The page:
What is the role of lab testing in the diagnosis of heavy metal toxicity?

Updated: Dec 31, 2020
  • Author: Adefris Adal, MD, MS; Chief Editor: Sage W Wiener, MD  more...
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Answer

Specific laboratory testing for metals should be undertaken when the likelihood of toxicity is significant, based on a history and/or symptoms consistent with excessive exposure. See the relevant articles for more detailed recommendations regarding the most reliable testing measures for individual metal toxicity, as follows:

When specific testing is indicated, samples should be sent in metal free containers.

Hair analysis is not generally reliable and rarely indicated.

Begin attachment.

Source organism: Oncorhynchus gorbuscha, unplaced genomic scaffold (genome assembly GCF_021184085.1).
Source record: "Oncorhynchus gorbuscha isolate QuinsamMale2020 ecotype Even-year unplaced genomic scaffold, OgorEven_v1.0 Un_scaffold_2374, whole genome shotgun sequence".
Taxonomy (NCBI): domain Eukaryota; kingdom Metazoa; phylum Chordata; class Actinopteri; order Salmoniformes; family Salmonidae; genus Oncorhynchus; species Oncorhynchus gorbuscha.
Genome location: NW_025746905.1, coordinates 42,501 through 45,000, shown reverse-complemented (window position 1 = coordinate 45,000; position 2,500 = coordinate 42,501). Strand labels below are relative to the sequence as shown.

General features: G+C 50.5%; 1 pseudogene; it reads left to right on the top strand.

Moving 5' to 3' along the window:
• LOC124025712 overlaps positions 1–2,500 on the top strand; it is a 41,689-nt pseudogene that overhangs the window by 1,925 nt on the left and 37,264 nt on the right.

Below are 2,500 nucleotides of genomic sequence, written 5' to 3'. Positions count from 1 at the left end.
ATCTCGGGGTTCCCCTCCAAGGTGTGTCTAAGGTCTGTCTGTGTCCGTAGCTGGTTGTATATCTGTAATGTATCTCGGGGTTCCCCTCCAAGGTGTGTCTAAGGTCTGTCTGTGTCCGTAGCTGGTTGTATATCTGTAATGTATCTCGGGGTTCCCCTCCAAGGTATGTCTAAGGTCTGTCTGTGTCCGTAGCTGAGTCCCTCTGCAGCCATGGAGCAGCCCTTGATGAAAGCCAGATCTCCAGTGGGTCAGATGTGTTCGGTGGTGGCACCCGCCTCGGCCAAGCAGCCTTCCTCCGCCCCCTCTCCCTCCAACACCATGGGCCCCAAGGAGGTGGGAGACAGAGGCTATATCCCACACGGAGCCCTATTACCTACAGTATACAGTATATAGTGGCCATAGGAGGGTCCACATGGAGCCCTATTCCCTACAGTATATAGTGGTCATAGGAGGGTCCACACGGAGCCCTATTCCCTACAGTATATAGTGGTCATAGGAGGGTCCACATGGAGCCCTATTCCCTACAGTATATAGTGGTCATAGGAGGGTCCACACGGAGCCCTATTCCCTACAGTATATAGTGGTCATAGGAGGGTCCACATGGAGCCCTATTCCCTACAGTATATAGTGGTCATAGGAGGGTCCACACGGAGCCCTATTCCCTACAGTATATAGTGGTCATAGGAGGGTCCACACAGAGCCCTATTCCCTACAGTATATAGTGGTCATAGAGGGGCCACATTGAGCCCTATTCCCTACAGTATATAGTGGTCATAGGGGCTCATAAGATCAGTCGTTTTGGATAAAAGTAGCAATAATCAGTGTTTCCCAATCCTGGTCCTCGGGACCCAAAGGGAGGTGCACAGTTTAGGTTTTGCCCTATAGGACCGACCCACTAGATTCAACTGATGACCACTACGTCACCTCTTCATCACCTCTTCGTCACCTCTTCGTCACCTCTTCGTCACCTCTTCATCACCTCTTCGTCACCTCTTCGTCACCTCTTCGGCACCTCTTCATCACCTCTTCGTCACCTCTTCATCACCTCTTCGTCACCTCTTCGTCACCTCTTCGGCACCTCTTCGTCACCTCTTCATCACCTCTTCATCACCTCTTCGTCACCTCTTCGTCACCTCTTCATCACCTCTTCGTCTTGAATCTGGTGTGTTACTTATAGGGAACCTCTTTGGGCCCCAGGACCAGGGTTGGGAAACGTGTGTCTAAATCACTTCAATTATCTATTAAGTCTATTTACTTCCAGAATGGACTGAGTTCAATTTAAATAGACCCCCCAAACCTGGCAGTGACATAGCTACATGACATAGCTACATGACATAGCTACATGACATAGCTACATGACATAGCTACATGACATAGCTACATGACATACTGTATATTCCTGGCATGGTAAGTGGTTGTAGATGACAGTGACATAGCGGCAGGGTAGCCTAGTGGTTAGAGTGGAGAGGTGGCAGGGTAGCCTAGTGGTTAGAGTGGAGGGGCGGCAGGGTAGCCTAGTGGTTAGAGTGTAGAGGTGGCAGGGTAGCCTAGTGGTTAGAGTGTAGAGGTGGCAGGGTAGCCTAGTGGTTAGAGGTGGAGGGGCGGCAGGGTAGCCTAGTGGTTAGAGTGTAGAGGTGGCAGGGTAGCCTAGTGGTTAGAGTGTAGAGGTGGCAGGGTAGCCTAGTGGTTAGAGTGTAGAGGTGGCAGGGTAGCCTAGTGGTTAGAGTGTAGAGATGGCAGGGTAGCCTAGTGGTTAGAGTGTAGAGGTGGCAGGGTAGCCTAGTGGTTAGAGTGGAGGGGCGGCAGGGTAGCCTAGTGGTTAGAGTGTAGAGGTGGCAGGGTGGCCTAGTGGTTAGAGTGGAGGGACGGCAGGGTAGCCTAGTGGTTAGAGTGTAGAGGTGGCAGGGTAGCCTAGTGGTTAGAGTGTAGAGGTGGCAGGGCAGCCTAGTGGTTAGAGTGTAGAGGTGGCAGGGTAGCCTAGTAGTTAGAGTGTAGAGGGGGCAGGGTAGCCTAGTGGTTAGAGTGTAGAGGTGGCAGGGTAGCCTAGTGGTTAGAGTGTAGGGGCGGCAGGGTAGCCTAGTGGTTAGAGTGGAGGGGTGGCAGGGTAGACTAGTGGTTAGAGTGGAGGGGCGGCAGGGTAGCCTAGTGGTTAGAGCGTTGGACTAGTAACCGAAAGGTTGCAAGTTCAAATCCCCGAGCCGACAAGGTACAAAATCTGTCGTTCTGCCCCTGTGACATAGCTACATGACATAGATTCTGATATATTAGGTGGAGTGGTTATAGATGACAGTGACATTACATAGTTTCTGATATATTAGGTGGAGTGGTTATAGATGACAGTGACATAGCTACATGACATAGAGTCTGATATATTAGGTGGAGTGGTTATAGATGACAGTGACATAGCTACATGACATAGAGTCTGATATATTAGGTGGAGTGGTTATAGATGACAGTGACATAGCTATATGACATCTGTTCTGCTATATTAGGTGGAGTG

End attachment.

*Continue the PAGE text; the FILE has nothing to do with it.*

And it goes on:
Patients should be instructed to abstain from seafood and seaweed products prior to testing for metals such as arsenic and mercury, since elevated concentrations in patients who have not done so for at least several days to 1-2 weeks may simply reflect nontoxic organic forms ingested in the diet. Samples with elevated concentrations may also be sent for speciation for either of these metals to determine the relative contributions of organic forms versus inorganic forms.


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